Also to note, if you’re going to have windows open you probably want to put wire on them to keep other birds and critters out.  We used a pretty rugged square wire on ours.  We also used barrel-locks on all the windows so they can close tight in the winter.

Lesson Six:  If you live in an area with freezing temp.’s through a good portion of the winter, you may want to look into purchasing a heater for the water (in the photo above to the left).  After a few mornings of trying to get the water unthawed you’ll be thankful.

Lesson Seven:  Chickens are messy and they love to scratch.  Because of this, if you don’t want their feed all over the place put their feeders up.  Jay built wooden platforms for them, but we’ve also used strings attached to the ceiling as in the photo above.  Just make sure it’s easy to remove for filling and cleaning.  Also, try to have more than one feeder.  The girls tend to gang up on one or two chickens and prevent them from feeding.  With an additional feeder, everyone can eat.

Many people have asked me about the cold temp.’s in our area and how to keep the coop warm.  The simple truth is, if you have a small coop and enough chickens to fill it, their body heat alone will keep them warm.  They deal with the cold better than the heat. 

Our coop is large and tall for the amount of birds we have, so although it stays warmer inside than outside, it still seems chilly.  We did 2 things:  we insulated the coop (walls, ceiling, door and floor) and we purchased 2 flat panel heaters and a thermostatic outlet.  (The insulation helps in the summer as well so the coop can stay a little cooler, especially with the box fans going.)

The heaters we’ve been happy with were purchased from Melanie at (we purchased our original heaters from a different online heater company and they were awful).  She also sells the thermostatic outlet, which allows the heaters to be turned on all the time, but only actually come on when the temperature drops below a certain degree and turns off again once it reaches the higher temperature it’s set to.  Yes, it definitely raises our electric bill, but we only turn them on during the coldest parts of the winter.

If you’re going to use heaters, flat panel is the way to go because they’re safe and fairly cool to the touch.  With the amount of dust found in the coop you want to make sure a heater won’t get clogged up with it.

Lesson Eight:  Do you have an area to keep chickens who need to be separated from the rest?  We realized we didn’t want sick chickens in the same coop, and haven’t yet built a small hutch-style coop for that purpose.  That’s to come.  Currently, they get quarrantined in the craft room in a dog crate.

We did realize, when Mama Claire hatched 2 eggs and again when we adopted the new chicks, we needed an area for chicks where the big girls couldn’t pick at them until they could defend themselves.  Enter my handyman again to construct a temporary coop within the coop.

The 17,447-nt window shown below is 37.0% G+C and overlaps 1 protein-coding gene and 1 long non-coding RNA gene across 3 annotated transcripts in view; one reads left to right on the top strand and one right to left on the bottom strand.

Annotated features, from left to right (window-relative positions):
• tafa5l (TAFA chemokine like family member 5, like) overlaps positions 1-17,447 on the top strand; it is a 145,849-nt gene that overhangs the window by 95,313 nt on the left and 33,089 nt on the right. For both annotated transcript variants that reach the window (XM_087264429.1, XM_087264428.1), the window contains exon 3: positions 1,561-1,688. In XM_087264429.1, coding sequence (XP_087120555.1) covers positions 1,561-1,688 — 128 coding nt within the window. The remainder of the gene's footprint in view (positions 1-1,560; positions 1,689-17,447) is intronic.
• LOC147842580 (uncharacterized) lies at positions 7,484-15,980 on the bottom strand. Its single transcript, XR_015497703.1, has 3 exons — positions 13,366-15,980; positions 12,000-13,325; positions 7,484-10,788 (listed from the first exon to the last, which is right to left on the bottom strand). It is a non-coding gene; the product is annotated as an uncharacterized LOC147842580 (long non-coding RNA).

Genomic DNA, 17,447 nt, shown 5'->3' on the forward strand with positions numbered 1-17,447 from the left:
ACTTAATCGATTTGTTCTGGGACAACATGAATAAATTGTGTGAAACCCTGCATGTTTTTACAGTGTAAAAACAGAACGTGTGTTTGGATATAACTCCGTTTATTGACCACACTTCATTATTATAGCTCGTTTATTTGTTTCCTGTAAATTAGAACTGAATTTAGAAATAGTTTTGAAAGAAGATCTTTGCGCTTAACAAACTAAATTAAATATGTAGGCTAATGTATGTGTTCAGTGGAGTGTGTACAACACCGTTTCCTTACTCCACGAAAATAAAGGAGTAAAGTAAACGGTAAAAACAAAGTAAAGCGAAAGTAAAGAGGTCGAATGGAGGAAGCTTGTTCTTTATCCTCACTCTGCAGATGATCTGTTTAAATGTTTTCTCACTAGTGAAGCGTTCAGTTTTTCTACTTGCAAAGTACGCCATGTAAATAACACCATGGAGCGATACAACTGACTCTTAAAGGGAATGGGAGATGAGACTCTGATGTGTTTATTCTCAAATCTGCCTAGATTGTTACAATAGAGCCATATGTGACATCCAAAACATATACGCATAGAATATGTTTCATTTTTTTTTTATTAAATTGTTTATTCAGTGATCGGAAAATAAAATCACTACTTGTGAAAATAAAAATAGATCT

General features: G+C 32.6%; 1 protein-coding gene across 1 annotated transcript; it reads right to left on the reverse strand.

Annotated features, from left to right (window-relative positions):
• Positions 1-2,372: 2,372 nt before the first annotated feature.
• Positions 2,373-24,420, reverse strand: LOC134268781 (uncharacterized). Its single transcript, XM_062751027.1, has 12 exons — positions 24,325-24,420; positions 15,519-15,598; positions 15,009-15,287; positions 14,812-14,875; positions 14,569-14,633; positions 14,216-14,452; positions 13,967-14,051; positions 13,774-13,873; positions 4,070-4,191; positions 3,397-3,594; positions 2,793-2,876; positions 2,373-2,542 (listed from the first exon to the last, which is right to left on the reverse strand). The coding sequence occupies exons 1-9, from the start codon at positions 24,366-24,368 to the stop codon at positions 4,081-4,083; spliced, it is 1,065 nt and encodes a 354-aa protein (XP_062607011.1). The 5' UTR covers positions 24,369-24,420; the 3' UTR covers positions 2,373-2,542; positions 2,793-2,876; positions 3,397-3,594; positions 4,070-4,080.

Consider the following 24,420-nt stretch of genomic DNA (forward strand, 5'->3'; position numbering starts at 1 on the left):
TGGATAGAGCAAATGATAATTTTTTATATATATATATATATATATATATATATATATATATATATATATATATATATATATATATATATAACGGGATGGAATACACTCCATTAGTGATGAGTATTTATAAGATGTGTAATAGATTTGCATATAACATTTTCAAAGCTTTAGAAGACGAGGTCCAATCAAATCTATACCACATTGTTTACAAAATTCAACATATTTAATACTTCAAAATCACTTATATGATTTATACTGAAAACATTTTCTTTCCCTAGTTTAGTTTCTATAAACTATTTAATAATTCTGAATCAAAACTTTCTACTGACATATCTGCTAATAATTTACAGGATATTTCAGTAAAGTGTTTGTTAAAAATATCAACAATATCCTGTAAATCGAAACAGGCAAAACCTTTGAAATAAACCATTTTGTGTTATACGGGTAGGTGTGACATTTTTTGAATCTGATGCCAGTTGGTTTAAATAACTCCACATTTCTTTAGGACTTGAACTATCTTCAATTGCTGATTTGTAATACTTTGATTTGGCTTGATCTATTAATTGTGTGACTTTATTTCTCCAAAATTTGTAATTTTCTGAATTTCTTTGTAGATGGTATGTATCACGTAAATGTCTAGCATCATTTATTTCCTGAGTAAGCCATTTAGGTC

The photo above to the left is the box method we started with.  With five chicks, they outgrew it quickly.  We wanted to keep them with the other chickens so there would be no need for introductions later when they were released to the rest of the coop.  So my very handy husband constructed a removable coop within the coop.  He boxed in one corner of the coop and made the walls portable so we can take them down and put them up when needed.  Brilliant!!  It has worked out great.

Lesson Nine:  You can also see from the photos above, we started out with a shelving area in part of the coop to keep litter, straw and extra feed.  We realized how bad an idea this was when we had a mite infestation this past summer and had to toss it all out.  I would suggest only storing tightly sealed items (such as the small trash cans of food) just in case of a lice, mite, or any other infestation.

Lesson Ten:  Electricity, to us, has been one of the most important things.  We didn’t really think much about it initially, and I’m sure Jay was wishing the decision was to not power it, but in the end we are both so thankful we did.  He had to dig a trench and run the wire (he is trained to do this – hire an electrician if you are not), while the girls and Clyde supervised, but it has allowed us to run the electric heater for the water, the flat panel heaters, and a box fan (we put in the windows) in the summer.  The girls get up on the roosts, spread out their wings, and take in that wonderful breeze.  Their happiness is thanks enough.

Lesson Eleven:  Where there are chickens there will be a lot of dust.  This is inevitable.  I’ve seen wonderful coop designs with chandeliers, curtains, painted walls, etc.  Remember, chickens poop where they want and create dust constantly.

Lesson Twelve:  If there is a 1 1/2″ or larger ledge, a chicken will find it and roost on it.  When you build your coop look around and think about this.  We have a small windowsill all the way up at the top of the coop where our ventilation window is.  They found it and there was no keeping them off of it.  We are unable to get up there to clean off the manure, so we had to create obstacles to keep them off.

Lesson Thirteen:  If there’s a wire or something sticking out, a chicken will get hurt on it.  Also, if there’s something to peck at (exposed insulation, etc), they will.  Again, take a look around your coop and think of it from a chicken’s perspective.

Additional information is with regard to the flooring of the coop, which really depends on your preference.  Our first little coop had a dirt floor.  My concern was that something would be able to dig underneath the coop and get at them.  We now have a wood insulated floor.  Cement is a good choice as well.

My hope is that you come away with an idea or two, or perhaps you can share an idea with us.  If so, please leave a comment, we’d love to hear from you.